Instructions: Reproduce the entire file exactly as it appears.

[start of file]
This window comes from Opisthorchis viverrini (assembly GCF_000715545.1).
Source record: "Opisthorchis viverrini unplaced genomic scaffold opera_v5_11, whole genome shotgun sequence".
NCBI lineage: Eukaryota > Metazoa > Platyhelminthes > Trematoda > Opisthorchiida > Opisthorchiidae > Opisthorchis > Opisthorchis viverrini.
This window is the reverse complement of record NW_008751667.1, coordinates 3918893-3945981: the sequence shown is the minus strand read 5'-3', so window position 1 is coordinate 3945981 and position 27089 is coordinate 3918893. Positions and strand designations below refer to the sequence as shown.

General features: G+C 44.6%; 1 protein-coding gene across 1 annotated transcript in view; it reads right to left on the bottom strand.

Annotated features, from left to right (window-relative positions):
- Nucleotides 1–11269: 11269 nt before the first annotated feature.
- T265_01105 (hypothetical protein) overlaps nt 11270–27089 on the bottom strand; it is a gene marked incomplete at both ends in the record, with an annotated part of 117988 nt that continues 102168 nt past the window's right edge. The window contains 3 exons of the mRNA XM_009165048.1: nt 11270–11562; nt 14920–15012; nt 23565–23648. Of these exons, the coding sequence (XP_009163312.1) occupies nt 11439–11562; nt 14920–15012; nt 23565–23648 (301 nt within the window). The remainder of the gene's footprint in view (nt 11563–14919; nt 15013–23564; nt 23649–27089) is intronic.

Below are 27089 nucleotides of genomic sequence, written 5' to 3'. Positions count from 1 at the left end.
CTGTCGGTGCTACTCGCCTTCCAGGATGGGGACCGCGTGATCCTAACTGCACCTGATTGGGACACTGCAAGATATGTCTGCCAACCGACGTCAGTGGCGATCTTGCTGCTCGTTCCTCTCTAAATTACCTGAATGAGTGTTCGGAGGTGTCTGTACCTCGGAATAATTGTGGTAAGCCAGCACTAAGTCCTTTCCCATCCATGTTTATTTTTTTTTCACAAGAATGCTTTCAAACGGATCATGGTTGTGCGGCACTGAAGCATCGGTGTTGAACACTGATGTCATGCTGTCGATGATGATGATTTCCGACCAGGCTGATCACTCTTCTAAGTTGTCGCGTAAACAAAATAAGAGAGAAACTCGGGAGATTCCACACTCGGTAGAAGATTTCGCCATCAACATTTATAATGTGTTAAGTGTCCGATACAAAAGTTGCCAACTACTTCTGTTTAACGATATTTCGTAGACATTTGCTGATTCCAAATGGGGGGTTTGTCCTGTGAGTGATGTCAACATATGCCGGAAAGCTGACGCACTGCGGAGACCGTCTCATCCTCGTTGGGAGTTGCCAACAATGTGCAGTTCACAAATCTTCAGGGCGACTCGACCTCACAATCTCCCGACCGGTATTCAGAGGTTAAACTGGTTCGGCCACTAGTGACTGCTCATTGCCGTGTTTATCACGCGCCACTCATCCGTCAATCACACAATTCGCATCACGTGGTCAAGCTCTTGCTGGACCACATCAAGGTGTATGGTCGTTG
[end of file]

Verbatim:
This window comes from Opisthorchis viverrini (assembly GCF_000715545.1).
Source record: "Opisthorchis viverrini unplaced genomic scaffold opera_v5_11, whole genome shotgun sequence".
NCBI lineage: Eukaryota > Metazoa > Platyhelminthes > Trematoda > Opisthorchiida > Opisthorchiidae > Opisthorchis > Opisthorchis viverrini.
This window is the reverse complement of record NW_008751667.1, coordinates 3918893-3945981: the sequence shown is the minus strand read 5'-3', so window position 1 is coordinate 3945981 and position 27089 is coordinate 3918893. Positions and strand designations below refer to the sequence as shown.

General features: G+C 44.6%; 1 protein-coding gene across 1 annotated transcript in view; it reads right to left on the bottom strand.

Annotated features, from left to right (window-relative positions):
- Nucleotides 1–11269: 11269 nt before the first annotated feature.
- T265_01105 (hypothetical protein) overlaps nt 11270–27089 on the bottom strand; it is a gene marked incomplete at both ends in the record, with an annotated part of 117988 nt that continues 102168 nt past the window's right edge. The window contains 3 exons of the mRNA XM_009165048.1: nt 11270–11562; nt 14920–15012; nt 23565–23648. Of these exons, the coding sequence (XP_009163312.1) occupies nt 11439–11562; nt 14920–15012; nt 23565–23648 (301 nt within the window). The remainder of the gene's footprint in view (nt 11563–14919; nt 15013–23564; nt 23649–27089) is intronic.

Below are 27089 nucleotides of genomic sequence, written 5' to 3'. Positions count from 1 at the left end.
CTGTCGGTGCTACTCGCCTTCCAGGATGGGGACCGCGTGATCCTAACTGCACCTGATTGGGACACTGCAAGATATGTCTGCCAACCGACGTCAGTGGCGATCTTGCTGCTCGTTCCTCTCTAAATTACCTGAATGAGTGTTCGGAGGTGTCTGTACCTCGGAATAATTGTGGTAAGCCAGCACTAAGTCCTTTCCCATCCATGTTTATTTTTTTTTCACAAGAATGCTTTCAAACGGATCATGGTTGTGCGGCACTGAAGCATCGGTGTTGAACACTGATGTCATGCTGTCGATGATGATGATTTCCGACCAGGCTGATCACTCTTCTAAGTTGTCGCGTAAACAAAATAAGAGAGAAACTCGGGAGATTCCACACTCGGTAGAAGATTTCGCCATCAACATTTATAATGTGTTAAGTGTCCGATACAAAAGTTGCCAACTACTTCTGTTTAACGATATTTCGTAGACATTTGCTGATTCCAAATGGGGGGTTTGTCCTGTGAGTGATGTCAACATATGCCGGAAAGCTGACGCACTGCGGAGACCGTCTCATCCTCGTTGGGAGTTGCCAACAATGTGCAGTTCACAAATCTTCAGGGCGACTCGACCTCACAATCTCCCGACCGGTATTCAGAGGTTAAACTGGTTCGGCCACTAGTGACTGCTCATTGCCGTGTTTATCACGCGCCACTCATCCGTCAATCACACAATTCGCATCACGTGGTCAAGCTCTTGCTGGACCACATCAAGGTGTATGGTCGTTG